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Split-screen video with audio recording

Last response: in Applications
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September 27, 2002 7:01:34 PM

I'm looking for information on any part of this project that has been
assigned to me. We have a conference room that is used 2 times a
month with over 60 people that attend. What I want to do is record
the entire meeting (approx. 90 minutes) and burn it to cd for those
who missed the meeting. I was thinking of using two cameras that
pick up sound, record it digitally and be able to replay it with
a split-screen or PIP. One of the cameras will face the audience
and the other on the speaker. I’d like to get input on the hardware
and software that the industry has to offer.
I was thinking of converting to MPEG-1 but some people may not
like the quality when you compare it to MPEG-4.
September 29, 2002 8:48:35 AM

Ok, well if it's for business use then i will assume that money isnt priority #1.
I've just read the article on Toms hardware of the guy that built his own system - very cool & kick ass, but you wont need anything so complicated for your job.
In fact just about any PC with a P3 or Athlon at 500Mhz will be sufficient for the task, providing this is just a one-off. If you're going to be repeating this again and again though, get a new P4 or Athlon (i'm not prejudiced!) system. I can give you more specifics if you require on the hardware front.

As for software - the only one i can recommend is Adobe Premiere (for PC anyway). I use version 6.0 but 6.5 is now released. In a way it is overkill, but i absolutely know that it can do what you have asked, and in (my opinion) a very intuitive way. You can opt for Picture In Picture or alternate the shots back and forth. Run this on Windows 2000.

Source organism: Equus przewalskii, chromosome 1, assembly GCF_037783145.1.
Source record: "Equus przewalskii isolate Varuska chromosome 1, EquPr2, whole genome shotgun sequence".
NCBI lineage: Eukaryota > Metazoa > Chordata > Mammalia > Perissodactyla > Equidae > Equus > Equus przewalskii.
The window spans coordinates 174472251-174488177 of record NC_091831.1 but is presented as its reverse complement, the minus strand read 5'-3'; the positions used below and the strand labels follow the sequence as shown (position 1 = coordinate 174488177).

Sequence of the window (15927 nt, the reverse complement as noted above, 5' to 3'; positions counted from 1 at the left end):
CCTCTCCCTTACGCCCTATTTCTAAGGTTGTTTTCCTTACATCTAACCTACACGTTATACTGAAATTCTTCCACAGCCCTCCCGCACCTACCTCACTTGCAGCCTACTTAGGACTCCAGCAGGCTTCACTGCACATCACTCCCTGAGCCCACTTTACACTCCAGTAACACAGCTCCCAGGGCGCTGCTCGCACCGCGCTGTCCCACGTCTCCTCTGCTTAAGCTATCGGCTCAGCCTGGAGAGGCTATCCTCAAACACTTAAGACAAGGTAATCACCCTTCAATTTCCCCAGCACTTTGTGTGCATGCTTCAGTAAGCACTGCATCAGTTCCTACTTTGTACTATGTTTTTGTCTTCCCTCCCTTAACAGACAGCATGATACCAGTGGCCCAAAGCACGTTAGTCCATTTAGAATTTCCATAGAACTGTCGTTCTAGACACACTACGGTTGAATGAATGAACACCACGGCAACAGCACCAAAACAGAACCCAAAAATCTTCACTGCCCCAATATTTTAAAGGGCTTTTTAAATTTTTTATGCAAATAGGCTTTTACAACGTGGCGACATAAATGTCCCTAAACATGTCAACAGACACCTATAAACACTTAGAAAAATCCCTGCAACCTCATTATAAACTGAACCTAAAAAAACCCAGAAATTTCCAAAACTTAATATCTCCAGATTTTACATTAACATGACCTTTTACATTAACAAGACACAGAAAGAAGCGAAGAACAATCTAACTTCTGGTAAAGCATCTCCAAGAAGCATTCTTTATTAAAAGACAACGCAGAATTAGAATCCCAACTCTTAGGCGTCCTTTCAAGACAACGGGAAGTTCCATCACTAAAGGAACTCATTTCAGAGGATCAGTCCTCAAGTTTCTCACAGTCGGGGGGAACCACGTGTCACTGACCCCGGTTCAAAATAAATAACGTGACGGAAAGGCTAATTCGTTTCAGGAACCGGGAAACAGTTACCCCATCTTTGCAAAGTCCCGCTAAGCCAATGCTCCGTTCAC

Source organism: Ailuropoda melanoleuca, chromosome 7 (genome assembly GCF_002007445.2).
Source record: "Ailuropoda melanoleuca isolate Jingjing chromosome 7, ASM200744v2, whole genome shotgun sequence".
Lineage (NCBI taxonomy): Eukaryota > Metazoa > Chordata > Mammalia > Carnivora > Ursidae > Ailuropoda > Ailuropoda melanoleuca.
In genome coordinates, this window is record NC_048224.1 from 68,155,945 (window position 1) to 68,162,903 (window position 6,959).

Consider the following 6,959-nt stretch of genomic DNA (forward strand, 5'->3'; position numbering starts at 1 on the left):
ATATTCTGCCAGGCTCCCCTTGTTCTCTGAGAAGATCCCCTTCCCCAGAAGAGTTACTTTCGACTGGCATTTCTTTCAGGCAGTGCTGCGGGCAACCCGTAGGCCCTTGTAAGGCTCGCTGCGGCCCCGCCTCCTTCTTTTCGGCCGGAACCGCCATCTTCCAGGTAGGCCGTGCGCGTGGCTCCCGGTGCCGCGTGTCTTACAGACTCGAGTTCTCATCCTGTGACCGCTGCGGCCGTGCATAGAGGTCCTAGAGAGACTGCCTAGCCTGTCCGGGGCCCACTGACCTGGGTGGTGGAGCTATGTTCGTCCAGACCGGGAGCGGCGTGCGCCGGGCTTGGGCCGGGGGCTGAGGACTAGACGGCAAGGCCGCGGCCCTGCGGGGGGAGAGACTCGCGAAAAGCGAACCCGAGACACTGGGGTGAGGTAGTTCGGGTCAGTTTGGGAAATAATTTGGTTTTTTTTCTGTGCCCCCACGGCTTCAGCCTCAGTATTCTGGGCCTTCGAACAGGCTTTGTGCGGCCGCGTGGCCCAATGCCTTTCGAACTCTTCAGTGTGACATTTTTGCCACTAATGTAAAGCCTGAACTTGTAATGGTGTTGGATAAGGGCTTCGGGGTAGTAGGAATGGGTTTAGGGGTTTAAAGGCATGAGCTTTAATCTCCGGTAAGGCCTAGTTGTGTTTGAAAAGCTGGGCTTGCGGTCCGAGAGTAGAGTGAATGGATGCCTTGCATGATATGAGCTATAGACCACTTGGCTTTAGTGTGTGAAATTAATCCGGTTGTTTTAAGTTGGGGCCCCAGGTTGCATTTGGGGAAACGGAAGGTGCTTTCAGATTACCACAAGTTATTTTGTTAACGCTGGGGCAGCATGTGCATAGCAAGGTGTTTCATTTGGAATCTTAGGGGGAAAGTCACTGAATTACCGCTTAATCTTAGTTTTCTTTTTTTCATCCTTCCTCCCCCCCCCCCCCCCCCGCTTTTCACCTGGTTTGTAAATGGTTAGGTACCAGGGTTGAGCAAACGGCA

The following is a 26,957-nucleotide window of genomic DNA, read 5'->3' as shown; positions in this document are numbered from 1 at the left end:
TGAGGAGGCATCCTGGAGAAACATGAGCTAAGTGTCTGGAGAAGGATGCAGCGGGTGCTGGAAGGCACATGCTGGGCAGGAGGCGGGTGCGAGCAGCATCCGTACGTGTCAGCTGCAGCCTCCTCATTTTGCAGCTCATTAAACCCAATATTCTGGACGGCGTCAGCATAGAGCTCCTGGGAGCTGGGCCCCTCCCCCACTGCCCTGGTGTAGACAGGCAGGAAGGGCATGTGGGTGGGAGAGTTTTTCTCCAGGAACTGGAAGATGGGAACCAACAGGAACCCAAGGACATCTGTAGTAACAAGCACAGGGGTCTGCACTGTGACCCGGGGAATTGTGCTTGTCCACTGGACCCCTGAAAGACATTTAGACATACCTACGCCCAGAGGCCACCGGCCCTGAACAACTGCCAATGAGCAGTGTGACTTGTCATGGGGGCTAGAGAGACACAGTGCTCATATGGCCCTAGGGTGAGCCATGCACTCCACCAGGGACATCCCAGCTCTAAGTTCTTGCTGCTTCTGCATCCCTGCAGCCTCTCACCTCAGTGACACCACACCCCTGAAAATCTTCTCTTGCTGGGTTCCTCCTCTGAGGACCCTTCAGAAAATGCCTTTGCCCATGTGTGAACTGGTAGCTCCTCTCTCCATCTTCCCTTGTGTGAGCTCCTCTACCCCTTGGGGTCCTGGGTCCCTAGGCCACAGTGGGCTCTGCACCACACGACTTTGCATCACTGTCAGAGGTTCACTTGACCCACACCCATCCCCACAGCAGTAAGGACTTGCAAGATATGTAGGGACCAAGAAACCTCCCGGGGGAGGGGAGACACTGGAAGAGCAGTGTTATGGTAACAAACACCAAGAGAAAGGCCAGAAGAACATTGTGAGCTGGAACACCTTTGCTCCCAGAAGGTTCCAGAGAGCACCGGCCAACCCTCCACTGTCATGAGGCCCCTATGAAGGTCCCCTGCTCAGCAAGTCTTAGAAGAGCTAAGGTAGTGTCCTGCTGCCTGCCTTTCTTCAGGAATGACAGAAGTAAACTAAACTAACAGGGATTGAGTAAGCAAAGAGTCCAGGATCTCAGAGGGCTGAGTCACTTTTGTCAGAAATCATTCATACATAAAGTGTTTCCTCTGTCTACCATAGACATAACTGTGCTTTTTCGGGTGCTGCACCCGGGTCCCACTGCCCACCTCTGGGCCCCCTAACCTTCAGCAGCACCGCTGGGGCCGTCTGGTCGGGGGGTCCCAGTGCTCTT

As for encoding, i was about to suggest MPEG1 for a number of reasons - its quicker to encode, its a more standard format than MPEG4 (which seems to go on and on in terms of new codecs coming out), and for that reason also will be easier to play back (and requires lower computer hardware requirements) than MPEG4 on your attendees PCs.
HOWEVER i wont recommend it for you. The reason is that, for a reasonable quality (which i define as 320 x 288, 25 fps - VideoCD quality), 60 minutes of footage is about 600 MB. A 90 minute meeting therefore requires approx 900 MB - more than a CD can hold (normally). And just so you know, MPEG2 (DVD quality) is even worse in terms of storage size. Render your footage in MPEG4 and it should look fine, but i'd experiment with a 10-second file first at different resolutions and bit-rates to get an acceptable picture before you try it with the 90 minute file. Re-rendering a whole file just to correct a single mistake is a real ball-ache!

So there you go.
I'm happy as always to help out further.

<A HREF="http://www.anandtech.com/mysystemrig.html?id=19557" target="_new">http://www.anandtech.com/mysystemrig.html?id=19557&lt;/A>
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